as a harper and played the melody cf
"Alleen Aroon." known tc. him and Kllen
on lj. Aa he played he cunningly wove Into
Several Large Deals Were Made in
Omaha Seal Estate Last Week.
ented by that of the Uoman empire. Its
relics are of the same interest to scholars
as would be those of un l!isolatd Indian
tribe which hail developed totally un
tocehrd by American Influence.
Some of the Irish folktales rescued from
the manuscripts are exceedingly quaint and
beautiful. There is that of Olsln, for In
stance, tho son of Finn, who Is that same
Ossian who figures In Scottish folklore,
although the Irish hero's name is pro
nounced "Orhecn."
Ottln encountered a beautiful lady, a
stir.nger, whom lie loved very much. .She
a.-lied him to so awny with her to Inr
father's oxiiitry, which lay far beyond tho
w Fl i n t'ea. Lie consenting, she gave him
the words a prayer to Kllen to slip away I a tplrndid white home, on which they
and fly with him before the priest said
the fatal words, which she did, or she
would have been no Alleen Aroon.
"The Hard's Legacy" was written by
Moore for a very ancient Irish air. and in
tart nothing and no one has done so much
to preserve the old melodies from extinc
tion as Moore, by reason of the character
istic and beautiful words which he set to
them. And although the deepest dyed ot
the Gaelic revivalists declare -Lt Moore's
poems form no part of Irish literature,
being written in English, yet the true
Milesian heart loves his memory and
strivea to forget his tuft hunting qualities
In the land of the Sassenach.
Pipes aad tha liara.
The bagplpea are as much Irish as Scotch,
but tha original Irish Instrument was the
harp, the Irish form of the universal
primitive atrlnged instrument. The use of
the harp has died out until tha violin is
both rodj In safety over the wuvts
In the land of Youth.
The lady's country, was Tir-nu-nog, the
I.aiid of You'll, and her father wns king
of II anil she Its princess. Olsln bad re
mained there but a little while, so he
Fleeting; Wonder' of the Sky AVIIhln
Range of Small Tele
scopes. With enormous and unimaginable ve
locity Hallcy's comet has combined ever
since its rediscovery on September 11, to
speed earthward until its visibility has
greatly Increased to, telescopic eyes. Har
vard college observatory has Issued a bul
letin, stating that a telegram from Smith
college observatory, Northampton, Mass.,
reports that the comet was visible there
on December 4 In a three-Inch teleaoope.
Home Idea of the rapidity with which it
has been speeding toward the earth may
be gathered from a comparison of the
Northampton observations with other ob
servations made In September and October.
When It was first detected, by photography
by Prof. Max Wolff, nearly three months
ago, it was scarcely visible in any but the
Jarger telescopes. Photographs showing
the approach of the famous comet to the
northern limits of Orion were obtained at
the Greenwich observatory with a 3.0 inch
reflector on September 9, but the cometary
images were so faint that they were not
I.Ian. ifiA until aftae 1 1. M ruiiinl nf thft
telegram announcing the discovery by Prot
Wolff at Heidelberg.
Several weeks elapsed before it became
bright enough to be visible with a twelve
InMr telescope. Prof. Newall reported to
the London Times that ho observed the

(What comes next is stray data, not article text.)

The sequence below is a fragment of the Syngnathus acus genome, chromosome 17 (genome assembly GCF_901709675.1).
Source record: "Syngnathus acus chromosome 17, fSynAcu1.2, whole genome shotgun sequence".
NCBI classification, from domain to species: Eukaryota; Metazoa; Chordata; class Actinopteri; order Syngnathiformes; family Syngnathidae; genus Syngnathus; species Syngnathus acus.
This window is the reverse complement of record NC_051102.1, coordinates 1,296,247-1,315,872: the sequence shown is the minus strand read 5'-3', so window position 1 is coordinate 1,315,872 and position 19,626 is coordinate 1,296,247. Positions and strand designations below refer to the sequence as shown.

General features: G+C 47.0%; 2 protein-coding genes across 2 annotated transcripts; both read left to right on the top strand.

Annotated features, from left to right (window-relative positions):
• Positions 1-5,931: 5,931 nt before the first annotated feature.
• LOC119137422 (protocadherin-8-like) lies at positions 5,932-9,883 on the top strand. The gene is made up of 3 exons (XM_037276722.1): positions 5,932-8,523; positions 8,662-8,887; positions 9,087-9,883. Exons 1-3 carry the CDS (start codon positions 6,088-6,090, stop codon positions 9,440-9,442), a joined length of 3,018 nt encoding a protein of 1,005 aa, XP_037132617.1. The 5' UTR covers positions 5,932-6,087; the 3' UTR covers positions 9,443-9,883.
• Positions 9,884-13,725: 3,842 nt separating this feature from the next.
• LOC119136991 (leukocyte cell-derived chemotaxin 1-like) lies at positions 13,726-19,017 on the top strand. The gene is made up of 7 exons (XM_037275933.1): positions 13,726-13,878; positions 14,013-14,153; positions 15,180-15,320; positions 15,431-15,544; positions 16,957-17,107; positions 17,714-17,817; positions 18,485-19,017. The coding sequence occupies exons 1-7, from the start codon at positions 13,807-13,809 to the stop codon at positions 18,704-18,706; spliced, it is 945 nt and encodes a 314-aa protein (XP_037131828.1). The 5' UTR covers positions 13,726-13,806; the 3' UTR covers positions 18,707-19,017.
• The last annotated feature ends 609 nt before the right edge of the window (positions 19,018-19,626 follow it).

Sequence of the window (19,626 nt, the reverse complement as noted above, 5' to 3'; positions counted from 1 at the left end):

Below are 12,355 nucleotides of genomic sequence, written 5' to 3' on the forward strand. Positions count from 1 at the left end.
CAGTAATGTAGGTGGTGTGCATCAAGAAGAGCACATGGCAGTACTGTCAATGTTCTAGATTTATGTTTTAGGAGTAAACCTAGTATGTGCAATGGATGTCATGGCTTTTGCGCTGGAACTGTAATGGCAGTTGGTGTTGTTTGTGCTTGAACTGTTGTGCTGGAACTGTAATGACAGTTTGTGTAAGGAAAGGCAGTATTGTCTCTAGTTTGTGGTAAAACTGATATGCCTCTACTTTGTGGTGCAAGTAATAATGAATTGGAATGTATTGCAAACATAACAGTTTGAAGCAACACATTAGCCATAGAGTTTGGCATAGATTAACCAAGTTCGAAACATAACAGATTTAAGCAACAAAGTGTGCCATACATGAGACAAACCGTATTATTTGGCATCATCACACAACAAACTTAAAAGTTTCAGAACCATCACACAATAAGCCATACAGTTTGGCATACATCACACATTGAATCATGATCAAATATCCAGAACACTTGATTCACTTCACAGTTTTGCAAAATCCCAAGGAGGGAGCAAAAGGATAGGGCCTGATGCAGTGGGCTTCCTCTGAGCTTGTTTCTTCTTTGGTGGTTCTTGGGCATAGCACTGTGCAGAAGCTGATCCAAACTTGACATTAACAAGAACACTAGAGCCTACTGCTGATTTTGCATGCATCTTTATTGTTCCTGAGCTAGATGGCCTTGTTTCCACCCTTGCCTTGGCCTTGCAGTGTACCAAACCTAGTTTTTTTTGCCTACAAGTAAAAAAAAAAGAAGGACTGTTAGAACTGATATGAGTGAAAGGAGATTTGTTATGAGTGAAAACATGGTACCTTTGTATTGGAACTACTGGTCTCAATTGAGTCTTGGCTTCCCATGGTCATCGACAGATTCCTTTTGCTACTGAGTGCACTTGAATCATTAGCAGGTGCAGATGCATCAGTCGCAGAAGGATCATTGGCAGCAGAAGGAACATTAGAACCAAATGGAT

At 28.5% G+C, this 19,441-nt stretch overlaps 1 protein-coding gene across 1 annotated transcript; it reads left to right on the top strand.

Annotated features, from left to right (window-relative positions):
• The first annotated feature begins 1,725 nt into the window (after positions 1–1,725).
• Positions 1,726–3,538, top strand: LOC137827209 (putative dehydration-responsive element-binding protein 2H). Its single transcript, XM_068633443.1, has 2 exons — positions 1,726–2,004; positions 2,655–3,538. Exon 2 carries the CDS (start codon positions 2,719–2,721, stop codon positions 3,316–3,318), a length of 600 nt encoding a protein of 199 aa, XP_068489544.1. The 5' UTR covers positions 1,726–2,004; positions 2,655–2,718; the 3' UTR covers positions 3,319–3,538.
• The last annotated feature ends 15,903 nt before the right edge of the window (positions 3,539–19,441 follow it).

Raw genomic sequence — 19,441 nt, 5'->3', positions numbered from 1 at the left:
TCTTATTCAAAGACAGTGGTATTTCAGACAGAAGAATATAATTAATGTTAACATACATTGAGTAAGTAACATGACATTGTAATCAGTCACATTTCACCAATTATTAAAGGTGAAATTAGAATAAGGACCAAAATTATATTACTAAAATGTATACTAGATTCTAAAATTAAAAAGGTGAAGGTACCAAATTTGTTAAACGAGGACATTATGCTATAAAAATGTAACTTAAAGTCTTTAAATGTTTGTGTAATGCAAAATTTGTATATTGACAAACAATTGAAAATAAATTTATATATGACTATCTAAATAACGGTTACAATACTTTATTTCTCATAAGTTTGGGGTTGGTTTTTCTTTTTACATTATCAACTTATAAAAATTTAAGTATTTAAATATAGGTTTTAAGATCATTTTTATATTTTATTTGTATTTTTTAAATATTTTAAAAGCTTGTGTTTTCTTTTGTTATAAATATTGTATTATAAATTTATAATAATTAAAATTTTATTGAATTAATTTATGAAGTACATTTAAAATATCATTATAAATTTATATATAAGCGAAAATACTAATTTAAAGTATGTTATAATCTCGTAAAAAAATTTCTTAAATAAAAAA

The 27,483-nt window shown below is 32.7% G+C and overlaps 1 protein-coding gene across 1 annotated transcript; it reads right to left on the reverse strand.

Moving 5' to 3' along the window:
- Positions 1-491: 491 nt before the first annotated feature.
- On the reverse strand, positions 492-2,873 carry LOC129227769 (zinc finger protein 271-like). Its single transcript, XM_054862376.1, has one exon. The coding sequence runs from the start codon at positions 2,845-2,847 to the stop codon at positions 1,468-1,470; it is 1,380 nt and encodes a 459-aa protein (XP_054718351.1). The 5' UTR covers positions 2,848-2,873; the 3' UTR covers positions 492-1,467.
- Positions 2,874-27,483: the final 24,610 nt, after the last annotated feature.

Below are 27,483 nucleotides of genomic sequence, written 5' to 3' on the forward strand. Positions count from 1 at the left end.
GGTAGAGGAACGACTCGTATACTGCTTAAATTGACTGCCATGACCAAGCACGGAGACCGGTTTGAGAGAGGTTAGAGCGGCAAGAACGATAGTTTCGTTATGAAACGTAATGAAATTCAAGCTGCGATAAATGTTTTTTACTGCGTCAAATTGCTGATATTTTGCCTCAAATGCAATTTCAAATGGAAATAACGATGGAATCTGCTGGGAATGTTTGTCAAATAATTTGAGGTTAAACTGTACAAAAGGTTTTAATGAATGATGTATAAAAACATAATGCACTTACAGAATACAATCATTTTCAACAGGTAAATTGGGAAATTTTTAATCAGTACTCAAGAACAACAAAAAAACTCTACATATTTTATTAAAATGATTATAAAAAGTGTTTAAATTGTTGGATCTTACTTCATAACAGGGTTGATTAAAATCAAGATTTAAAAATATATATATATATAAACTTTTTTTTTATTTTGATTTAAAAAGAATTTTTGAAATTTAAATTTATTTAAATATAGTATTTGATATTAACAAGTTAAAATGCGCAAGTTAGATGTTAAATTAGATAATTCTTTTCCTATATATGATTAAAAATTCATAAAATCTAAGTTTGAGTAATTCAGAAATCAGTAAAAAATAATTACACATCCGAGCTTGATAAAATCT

comet visually with a twenty-five inch re
fractor on October 21, as Prof. Barnard at
the Yerkes observatory 'bed done on Oc
tober 17 and St, by the aid of the great
forty-Inch telescope.
As thou seen with this powerful Instru
ment of Yerkes observatory, Prof. Barnard
found the comet not a fainter than the
ISM. magnitude, having an Indefinite bright
ness in the middle, but showing no elonga
tion. Its computed distance from the earth
In mid-October was 230.000.000 miles, and its
rati? of motion exceeding 2,0U -.000 miles per
While its subsequent velocity may have
variod considerably. Its approach to the
earth has been .constant and exceedingly
rapid. And there can, therefore, be no
doubt thjrtt as the winter advances It will
become a notably blight object of Intense
Interest to all star gaxers.
Although there haa not been entire agree
ment In the computations of the comet's
orbit made by different astronomers, the
orbit computed by Messrs. Cowell and
Crommelln at Greenwich observatory Is
probably a very near approximation to ac
curacy. 1'pon the basis of the Greenwich
orbit tho Hev. Father George M. Hearle,
supervisor of the Paulisl Fathers of New
York City, haa lalculuted It will make Its
Dealers W ill Try to lleclde How Far
a Contract la Hlndlna; aud If
an Option Muat Hold
Uood. '
thought, when ha grew homesick and nearest approach to the earth on May If,
wished to return to Ireland for a vis't.
Long tint lady wept and pleaded to dis
suade him. but whun she saw he won
determined she charged him to travel on
the while horsa and never set foot on the
soli of Ireland )'- sore mishap should
befall him.
So he came riding back to Tara, which
was the ancient palaoe of the Irish kings
In County Mea'.h. And to his sad be
wilderment he found It all dismantled and
in ruins.
Riuing on. putxled and lonely, he came
to a field where men were trying to hti
a great atone. Olsln waa famed for his
and that It will then be only 14,000.000 milts
distant from us. New York Herald.
llachelor'e IteMeellous.
A sneer on a woman's lips Is like poison
in nectar.
Next to weddings and funerals a woman
gets the most satisfaction out of religion.
it's Imagination that makes people be
lieve they are having fun when they are
Just being plain fools.
tiympatliy tor people In trouble is pre
tending you feel as bar for them as they
would protend to feel for you it It was
your trouble.
Women don't take any Inleieat in going
out camping to caich fish, becauxe lucre
Is so much more sport In catching men at
bouie, and lt a ten lUnes as eaay.
Several large deals In Omaha property
were completed during tho last week which
show that there Is still considerable lie- I